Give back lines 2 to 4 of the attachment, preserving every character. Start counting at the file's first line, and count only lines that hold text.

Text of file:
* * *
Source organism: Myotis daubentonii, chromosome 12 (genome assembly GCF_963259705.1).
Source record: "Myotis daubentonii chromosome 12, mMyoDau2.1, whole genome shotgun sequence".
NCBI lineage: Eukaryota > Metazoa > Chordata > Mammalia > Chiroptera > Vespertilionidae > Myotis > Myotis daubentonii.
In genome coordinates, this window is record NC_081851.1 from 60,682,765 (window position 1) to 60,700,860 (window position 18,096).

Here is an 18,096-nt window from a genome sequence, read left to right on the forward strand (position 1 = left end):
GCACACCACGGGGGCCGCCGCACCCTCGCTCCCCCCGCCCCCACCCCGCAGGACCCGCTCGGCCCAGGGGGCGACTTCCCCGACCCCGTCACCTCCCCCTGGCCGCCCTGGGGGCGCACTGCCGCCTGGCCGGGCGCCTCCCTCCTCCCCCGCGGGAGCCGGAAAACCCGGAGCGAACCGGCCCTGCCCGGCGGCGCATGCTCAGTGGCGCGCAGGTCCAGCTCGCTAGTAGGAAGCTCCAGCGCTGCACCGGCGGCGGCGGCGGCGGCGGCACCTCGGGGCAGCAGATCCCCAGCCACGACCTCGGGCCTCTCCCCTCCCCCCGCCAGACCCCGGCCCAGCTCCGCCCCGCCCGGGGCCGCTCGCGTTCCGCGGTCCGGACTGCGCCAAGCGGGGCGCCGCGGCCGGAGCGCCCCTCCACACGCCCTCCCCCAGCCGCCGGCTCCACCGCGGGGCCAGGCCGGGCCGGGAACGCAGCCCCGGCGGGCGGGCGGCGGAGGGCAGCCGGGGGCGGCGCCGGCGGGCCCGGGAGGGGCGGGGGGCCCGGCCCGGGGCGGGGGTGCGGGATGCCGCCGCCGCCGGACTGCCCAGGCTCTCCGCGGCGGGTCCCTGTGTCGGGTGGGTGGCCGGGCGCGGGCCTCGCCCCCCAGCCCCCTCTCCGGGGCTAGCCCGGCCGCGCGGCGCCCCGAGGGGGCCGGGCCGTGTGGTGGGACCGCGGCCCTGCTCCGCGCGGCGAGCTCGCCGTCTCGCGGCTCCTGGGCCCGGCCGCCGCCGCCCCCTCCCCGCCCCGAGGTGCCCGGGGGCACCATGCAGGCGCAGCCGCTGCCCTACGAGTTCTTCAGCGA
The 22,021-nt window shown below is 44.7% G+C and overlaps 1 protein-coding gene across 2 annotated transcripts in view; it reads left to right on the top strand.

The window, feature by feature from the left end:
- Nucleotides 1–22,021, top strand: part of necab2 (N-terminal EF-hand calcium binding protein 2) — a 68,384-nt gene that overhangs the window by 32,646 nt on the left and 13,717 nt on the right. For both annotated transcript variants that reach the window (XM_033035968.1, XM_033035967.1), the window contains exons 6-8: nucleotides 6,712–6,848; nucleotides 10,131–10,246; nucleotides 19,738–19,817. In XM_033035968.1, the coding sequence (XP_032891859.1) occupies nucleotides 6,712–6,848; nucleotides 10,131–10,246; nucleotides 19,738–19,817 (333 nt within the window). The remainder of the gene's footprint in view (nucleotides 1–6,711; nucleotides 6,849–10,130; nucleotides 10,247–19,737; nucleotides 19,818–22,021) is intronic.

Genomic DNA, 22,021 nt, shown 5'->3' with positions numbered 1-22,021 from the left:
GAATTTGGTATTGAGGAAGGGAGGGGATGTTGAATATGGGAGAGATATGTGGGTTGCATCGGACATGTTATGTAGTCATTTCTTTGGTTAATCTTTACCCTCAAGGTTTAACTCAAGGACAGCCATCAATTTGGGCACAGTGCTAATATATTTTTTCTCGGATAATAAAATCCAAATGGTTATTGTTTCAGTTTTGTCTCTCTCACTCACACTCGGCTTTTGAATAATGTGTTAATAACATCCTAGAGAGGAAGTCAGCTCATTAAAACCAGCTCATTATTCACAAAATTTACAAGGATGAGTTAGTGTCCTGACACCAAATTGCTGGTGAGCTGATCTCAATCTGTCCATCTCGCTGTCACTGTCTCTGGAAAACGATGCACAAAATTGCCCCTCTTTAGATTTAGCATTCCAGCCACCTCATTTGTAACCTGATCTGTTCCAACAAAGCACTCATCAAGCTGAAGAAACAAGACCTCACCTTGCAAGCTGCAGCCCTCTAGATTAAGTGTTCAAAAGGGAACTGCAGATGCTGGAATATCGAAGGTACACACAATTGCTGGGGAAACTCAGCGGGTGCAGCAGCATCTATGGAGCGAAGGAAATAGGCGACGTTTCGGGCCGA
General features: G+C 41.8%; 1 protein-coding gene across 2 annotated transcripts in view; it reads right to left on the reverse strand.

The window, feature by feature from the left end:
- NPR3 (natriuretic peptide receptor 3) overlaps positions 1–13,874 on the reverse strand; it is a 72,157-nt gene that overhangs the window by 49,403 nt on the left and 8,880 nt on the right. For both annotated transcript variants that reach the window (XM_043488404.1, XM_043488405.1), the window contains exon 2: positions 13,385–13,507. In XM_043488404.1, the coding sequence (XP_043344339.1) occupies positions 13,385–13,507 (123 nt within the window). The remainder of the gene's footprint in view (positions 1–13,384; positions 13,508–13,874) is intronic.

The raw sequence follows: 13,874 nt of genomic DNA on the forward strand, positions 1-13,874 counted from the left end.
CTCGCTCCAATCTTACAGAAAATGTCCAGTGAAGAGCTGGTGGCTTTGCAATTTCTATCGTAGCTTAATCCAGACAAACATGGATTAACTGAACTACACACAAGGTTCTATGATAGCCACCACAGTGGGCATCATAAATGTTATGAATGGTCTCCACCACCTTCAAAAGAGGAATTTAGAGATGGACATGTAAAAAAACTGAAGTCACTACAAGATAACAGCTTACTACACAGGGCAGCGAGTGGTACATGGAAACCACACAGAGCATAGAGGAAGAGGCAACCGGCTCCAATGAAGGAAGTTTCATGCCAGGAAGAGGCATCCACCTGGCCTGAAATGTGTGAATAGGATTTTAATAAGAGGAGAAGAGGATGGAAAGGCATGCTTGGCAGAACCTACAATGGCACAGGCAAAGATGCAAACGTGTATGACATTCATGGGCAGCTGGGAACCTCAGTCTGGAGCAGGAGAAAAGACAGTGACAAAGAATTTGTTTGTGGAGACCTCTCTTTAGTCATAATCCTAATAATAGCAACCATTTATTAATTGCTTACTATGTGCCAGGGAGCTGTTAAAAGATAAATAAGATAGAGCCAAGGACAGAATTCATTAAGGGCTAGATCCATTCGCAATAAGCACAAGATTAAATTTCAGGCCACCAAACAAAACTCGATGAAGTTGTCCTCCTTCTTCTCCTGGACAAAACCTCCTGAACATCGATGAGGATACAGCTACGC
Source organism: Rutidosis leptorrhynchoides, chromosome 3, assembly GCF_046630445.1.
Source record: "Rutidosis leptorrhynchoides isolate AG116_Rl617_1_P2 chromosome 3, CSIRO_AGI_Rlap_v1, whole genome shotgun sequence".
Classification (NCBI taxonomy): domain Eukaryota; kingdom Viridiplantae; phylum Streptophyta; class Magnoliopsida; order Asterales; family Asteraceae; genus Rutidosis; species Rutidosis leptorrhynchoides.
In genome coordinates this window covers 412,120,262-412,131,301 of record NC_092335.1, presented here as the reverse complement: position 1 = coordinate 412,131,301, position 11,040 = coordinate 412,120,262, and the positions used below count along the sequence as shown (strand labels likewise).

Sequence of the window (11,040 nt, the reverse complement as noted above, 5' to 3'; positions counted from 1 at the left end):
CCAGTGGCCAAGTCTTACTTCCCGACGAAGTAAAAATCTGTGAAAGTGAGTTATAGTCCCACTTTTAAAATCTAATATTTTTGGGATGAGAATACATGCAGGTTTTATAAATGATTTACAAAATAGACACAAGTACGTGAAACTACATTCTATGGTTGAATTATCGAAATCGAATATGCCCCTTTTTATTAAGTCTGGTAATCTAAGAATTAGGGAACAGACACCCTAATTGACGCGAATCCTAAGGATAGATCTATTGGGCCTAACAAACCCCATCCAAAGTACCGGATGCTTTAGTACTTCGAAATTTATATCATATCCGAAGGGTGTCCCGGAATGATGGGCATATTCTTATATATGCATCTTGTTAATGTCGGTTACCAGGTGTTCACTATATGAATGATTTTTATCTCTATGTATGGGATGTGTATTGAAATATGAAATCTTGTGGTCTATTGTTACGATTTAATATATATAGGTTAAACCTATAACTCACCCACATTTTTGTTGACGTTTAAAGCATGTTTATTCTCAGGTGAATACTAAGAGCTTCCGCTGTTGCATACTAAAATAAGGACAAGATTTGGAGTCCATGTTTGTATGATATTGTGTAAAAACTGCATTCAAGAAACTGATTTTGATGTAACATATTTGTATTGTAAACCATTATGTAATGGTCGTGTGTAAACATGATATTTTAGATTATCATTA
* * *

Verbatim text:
Source record: "Myotis daubentonii chromosome 12, mMyoDau2.1, whole genome shotgun sequence".
NCBI lineage: Eukaryota > Metazoa > Chordata > Mammalia > Chiroptera > Vespertilionidae > Myotis > Myotis daubentonii.
In genome coordinates, this window is record NC_081851.1 from 60,682,765 (window position 1) to 60,700,860 (window position 18,096).